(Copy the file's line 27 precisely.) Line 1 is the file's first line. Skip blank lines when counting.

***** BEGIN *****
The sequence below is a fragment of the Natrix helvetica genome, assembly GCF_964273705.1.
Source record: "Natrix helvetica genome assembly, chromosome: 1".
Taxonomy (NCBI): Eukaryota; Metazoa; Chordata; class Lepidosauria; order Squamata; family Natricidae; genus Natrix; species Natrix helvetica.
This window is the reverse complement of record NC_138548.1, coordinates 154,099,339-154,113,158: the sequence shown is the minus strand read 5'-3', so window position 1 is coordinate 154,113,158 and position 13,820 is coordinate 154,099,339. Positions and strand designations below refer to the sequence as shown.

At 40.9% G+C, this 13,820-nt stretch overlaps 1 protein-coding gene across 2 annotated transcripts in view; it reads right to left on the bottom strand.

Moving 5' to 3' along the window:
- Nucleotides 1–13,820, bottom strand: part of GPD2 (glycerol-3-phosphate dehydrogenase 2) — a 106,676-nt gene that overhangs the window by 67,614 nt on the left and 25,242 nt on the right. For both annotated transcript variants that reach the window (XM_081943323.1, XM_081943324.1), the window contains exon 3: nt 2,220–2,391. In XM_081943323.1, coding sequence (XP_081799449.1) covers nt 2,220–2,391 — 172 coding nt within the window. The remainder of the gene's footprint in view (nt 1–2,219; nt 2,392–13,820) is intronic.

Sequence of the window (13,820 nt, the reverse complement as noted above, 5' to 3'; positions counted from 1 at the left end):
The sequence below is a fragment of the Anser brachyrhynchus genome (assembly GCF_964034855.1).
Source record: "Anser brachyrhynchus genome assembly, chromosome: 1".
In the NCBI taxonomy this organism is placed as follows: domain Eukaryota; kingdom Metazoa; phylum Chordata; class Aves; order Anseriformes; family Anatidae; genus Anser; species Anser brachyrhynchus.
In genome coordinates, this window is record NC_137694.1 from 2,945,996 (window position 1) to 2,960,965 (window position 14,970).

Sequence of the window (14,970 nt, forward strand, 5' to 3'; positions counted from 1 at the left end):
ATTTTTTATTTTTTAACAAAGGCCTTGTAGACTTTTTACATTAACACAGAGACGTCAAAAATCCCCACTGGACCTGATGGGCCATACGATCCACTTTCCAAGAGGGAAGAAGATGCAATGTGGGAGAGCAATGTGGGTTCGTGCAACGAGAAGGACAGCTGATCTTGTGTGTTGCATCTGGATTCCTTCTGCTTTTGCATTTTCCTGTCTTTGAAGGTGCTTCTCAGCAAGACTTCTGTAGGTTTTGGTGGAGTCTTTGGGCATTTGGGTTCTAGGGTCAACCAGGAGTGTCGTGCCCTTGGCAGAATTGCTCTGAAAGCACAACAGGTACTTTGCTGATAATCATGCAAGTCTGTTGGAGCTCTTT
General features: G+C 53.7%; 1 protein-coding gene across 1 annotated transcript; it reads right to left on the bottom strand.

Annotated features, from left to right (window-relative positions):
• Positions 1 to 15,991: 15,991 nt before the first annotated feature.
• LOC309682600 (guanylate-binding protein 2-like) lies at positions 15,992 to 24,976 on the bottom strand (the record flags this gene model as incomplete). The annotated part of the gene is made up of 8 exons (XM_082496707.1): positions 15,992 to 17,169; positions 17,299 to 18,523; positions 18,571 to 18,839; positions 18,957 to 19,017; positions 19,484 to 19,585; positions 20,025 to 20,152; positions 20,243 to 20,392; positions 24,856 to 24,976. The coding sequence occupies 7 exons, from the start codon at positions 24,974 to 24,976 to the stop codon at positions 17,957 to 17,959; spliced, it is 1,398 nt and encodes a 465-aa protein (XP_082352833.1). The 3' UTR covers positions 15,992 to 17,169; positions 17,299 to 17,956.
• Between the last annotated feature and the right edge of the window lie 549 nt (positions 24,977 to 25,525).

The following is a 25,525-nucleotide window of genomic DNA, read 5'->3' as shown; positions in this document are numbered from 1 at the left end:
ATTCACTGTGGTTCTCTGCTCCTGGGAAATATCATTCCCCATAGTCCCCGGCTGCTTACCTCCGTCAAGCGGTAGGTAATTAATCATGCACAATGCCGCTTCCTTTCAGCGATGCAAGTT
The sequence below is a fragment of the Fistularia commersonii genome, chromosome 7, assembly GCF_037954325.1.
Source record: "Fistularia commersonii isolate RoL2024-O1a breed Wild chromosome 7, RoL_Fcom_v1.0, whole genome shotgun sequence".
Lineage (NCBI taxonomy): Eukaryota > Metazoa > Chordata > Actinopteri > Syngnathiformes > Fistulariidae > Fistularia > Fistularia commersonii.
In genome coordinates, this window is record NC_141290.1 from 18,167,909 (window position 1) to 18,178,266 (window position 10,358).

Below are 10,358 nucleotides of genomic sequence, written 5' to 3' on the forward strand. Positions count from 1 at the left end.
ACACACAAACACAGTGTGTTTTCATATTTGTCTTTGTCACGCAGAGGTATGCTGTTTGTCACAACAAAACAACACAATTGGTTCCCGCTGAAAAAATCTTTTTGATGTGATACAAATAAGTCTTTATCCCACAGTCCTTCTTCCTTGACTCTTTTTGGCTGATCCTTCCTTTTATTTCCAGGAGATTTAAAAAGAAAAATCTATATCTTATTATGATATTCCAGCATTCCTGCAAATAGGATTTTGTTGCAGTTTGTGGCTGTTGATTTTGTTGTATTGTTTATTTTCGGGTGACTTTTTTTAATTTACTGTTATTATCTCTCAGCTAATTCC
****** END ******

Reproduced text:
ACACACAAACACAGTGTGTTTTCATATTTGTCTTTGTCACGCAGAGGTATGCTGTTTGTCACAACAAAACAACACAATTGGTTCCCGCTGAAAAAATCTTTTTGATGTGATACAAATAAGTCTTTATCCCACAGTCCTTCTTCCTTGACTCTTTTTGGCTGATCCTTCCTTTTATTTCCAGGAGATTTAAAAAGAAAAATCTATATCTTATTATGATATTCCAGCATTCCTGCAAATAGGATTTTGTTGCAGTTTGTGGCTGTTGATTTTGTTGTATTGTTTATTTTCGGGTGACTTTTTTTAATTTACTGTTATTATCTCTCAGCTAATTCC